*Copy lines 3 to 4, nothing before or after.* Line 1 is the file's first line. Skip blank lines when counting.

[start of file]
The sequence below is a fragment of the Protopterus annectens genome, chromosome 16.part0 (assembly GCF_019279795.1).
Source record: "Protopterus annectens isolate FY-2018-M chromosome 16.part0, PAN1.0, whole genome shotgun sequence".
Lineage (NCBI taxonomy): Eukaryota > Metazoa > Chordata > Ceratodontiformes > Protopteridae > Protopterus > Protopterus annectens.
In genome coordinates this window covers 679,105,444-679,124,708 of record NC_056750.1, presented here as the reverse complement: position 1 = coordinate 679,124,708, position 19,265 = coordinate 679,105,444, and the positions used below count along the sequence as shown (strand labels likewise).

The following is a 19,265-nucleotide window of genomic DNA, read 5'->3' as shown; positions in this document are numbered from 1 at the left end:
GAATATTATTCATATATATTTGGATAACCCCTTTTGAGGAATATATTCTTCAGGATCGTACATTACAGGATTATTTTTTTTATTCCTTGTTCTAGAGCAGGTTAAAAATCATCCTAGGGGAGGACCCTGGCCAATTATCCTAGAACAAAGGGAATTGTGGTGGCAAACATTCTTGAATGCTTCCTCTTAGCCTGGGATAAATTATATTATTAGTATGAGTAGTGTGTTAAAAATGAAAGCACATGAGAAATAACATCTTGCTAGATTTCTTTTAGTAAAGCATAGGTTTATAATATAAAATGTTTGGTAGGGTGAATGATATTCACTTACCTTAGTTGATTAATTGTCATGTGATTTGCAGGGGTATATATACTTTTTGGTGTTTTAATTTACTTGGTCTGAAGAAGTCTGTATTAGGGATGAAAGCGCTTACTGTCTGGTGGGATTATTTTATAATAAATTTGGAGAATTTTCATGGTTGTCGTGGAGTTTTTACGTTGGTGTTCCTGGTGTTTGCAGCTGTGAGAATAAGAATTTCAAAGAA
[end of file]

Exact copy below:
Lineage (NCBI taxonomy): Eukaryota > Metazoa > Chordata > Ceratodontiformes > Protopteridae > Protopterus > Protopterus annectens.
In genome coordinates this window covers 679,105,444-679,124,708 of record NC_056750.1, presented here as the reverse complement: position 1 = coordinate 679,124,708, position 19,265 = coordinate 679,105,444, and the positions used below count along the sequence as shown (strand labels likewise).